The process of development of the DSM system of diagnosis

Please no plagiarism and make sure you are able to access all resources on your own before you bid. You need to have scholarly support for any claim of fact or recommendation regarding treatment. Grammar, Writing, and APA Format: I expect you to write professionally, which means APA format, complete sentences, proper paragraphs, and well-organized and well-documented presentation of ideas. Remember to use scholarly research from peer-reviewed articles that is current. Sources such as Wikipedia, Ask.com, PsychCentral, and similar sites are never acceptable. Each classmate’s document is attached so please respond separately.

Read your classmates’ postings. Respond to your classmates’ postings.

  • Respond to all colleagues on how to incorporate culturally sensitive practices into the diagnosis practice so that an individual or population is not marginalized intentionally or unintentionally.

1. Classmate (N. Kim)

The process of development of the DSM system of diagnosis

The many different classification systems that were developed over the past 2000 years have differed in their relative emphasis on phenomenology, etiology, and course as defining features. The various classification systems were developed over the past 2000 years including numerous diagnostic categories. Work groups that generated a large number of papers, monographs, and journal articles were formed to create a research agenda for the fifth major revision of DSM (American psychiatric association, 2013). The APA first published DSM in 1844, and it functioned as a statistical classification of mental patients (American psychiatric association, 2013). DSM was operated as an element of the full U.S. census. APA formed the DSM 5 task force to begin revising the manual as well as 13 work groups focusing on various disorder areas, and the current DSM-5 offers guidelines for diagnoses that can inform treatment and management decisions.

The development of the DSM 5

It is somewhat surprising that homosexuality was considered as a mental illness, and was de classified as a mental illness in 1973. I have quite a few friends who are LGBT, and they seem to be just like the people who are heterosexual. The reasons that homosexuality was declassified were that many homosexuals are satisfied with their sexual orientation and demonstrate no generalized impairment (Toscano & Maynard, 2014). Moreover, it is quite surprising that DSM 5 includes an updated version of the Outline, an approach to assessment using the Cultural Formulation Interview (CFI) (American psychiatric association, 2013).

How the classification system of disorders in the DSM 5 has pathologized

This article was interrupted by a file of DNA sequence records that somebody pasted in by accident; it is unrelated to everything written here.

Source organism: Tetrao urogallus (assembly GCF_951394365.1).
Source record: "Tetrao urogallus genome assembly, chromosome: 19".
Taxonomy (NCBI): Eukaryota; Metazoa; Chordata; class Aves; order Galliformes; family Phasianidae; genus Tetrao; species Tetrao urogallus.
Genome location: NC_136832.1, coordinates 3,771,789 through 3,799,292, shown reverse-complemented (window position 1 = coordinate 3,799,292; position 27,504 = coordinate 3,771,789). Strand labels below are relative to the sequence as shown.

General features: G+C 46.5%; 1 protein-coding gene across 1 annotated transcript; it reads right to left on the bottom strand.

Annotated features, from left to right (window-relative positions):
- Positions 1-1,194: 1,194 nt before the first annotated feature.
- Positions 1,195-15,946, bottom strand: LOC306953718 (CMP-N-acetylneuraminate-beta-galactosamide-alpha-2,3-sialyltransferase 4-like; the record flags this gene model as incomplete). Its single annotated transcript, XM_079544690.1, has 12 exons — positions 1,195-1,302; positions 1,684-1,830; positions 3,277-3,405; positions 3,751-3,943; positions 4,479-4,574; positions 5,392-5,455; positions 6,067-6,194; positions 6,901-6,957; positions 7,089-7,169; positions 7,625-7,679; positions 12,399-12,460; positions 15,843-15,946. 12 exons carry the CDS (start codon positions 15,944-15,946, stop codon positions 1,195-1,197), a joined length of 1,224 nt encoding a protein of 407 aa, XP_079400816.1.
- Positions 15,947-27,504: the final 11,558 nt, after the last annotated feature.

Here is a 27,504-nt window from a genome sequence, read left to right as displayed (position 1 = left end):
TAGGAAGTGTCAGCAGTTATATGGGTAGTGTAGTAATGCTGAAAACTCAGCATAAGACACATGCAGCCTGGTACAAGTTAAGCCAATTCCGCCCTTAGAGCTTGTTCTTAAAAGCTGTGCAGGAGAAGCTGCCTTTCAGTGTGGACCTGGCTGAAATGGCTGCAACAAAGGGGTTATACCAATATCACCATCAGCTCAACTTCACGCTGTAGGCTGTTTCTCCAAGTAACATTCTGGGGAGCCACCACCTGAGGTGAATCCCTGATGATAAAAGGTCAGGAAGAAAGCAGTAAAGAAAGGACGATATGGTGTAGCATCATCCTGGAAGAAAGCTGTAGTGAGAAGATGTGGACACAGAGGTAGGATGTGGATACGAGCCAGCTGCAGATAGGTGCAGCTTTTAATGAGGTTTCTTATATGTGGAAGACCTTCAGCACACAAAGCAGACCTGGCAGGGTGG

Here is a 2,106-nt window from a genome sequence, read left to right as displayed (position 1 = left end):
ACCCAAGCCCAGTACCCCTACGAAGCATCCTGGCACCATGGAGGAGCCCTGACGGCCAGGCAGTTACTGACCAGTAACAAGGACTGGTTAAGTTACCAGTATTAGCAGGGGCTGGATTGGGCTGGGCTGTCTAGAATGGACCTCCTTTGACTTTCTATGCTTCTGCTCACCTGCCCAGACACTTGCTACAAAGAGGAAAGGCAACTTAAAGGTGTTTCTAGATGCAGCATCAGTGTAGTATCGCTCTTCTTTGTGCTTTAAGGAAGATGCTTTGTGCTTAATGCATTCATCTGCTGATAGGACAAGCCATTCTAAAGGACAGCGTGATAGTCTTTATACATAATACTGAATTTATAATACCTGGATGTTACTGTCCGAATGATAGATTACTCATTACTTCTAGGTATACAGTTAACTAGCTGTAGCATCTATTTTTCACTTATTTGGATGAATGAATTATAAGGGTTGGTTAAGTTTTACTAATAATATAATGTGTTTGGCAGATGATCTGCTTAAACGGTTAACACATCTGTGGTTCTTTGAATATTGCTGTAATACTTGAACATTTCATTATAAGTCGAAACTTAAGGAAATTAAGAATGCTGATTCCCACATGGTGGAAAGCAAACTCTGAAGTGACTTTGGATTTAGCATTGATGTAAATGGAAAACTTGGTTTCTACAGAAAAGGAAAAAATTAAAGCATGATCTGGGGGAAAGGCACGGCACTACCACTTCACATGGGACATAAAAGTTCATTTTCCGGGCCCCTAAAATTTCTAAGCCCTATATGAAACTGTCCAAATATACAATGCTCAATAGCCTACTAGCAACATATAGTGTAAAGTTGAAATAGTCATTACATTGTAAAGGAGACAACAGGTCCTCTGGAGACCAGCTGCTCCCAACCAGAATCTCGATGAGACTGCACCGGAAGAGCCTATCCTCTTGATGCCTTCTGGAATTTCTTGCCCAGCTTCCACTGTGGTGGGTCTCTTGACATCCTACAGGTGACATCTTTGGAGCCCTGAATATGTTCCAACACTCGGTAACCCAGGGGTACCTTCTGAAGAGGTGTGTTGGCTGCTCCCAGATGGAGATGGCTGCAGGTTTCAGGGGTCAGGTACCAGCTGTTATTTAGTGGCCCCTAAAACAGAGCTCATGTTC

The DSM can be treated as a living document, changing with clinical work. Gender dysphoria can be an example of DSM being influenced by societal critics. A major problem with pathologizing gender-atypicality is that there is a lack of consensus on gender appropriateness (Langer & Marint, 2004, p12). Anyone can struggle with the life stressors when formulating a new identity. It is important for counselors to find out if the client falls under criteria for a GD diagnosis and not suffering from an intersex condition, fetishism, somatoform disorder, or other disorder (Byne et al. 2012).

References

American Psychiatric Association. (2013). Diagnostic and statistical manual of mental disorders (5th ed.). https://doi.org/10.1176/appi.books.9780890425596

Byne, W., Bradley, S.J., Coleman, E., Eyler, A.E., Green, R., Menvielle, E.J., … Tompkins, D.A. (2012). Report of the American Psychiatric Association task force on treatment of gender identity disorder. Archives of Sexual Behavior, 41(4), 759–796. doi:10.1007/s10508-012-9975-x

Langer, S.J., & Martin, J.I. (2004). How dresses can make you mentally ill: Examining gender identity disorder in children. Child & Adolescent Social Work Journal, 21(1), 5–23. doi:10.1023/B:CASW.0000012346.80025.f7

Marion E. Toscano & Elizabeth Maynard (2014) Understanding the Link: “Homosexuality,” Gender Identity, and the DSM, Journal of LGBT Issues in Counseling, 8:3, 248-263, DOI: 10.1080/15538605.2014.897296

2. Classmate (L. Shave)

Mental illness and associated symptoms have been prevalent for many years. In the 1800s, in the United States, professionals identified a need to begin to quantify and classify mental health disorders and to collect and to begin to interpret statistical information. As information was collected and observed in individuals who presented with mental health symptomology, categories of disorders based on symptomology, behavior, personality, and biological factors became classified and organized in a manner to create reliable diagnoses. This led to the development of the DSM-II. The DSM-III was developed and published in 1980 with adding more specific diagnostic criteria and developing a diagnostic system of five axes.  The five axes are as follows: Axis I provides the mental health diagnosis, Axis II provides the diagnosis as to personality disorders and mental retardation (intellectual disability,) Axis III provides any medical conditions that the individual may have that can affect their mental health disorder or impact the disorder, Axis IV produces specific environmental or psychosocial stressors that the individual is experiencing at the time of diagnosis and Axis V provides a number as to the individual’s level of functioning on the Global Assessment of Functioning for an adult, or from the Children’s Global Assessment of Functioning if the individual is a child.  The updated version of the DSM was developed to provide a more definitive diagnosis and substantiating the diagnostic criteria. The DSM-IV was published in 1994 after finding that the DSM-III demonstrated that some of the diagnostic information was not clear. This version of the DSM was developed with having mental health professionals and organizations review the literature and establish a firmer and more concrete basis to substantiate the changes. The DSM-5 was published in 2013 after many experts around the world created the manual based on evidenced-based findings to improve the ability to diagnose individuals and to facilitate treatment services in a variety of settings.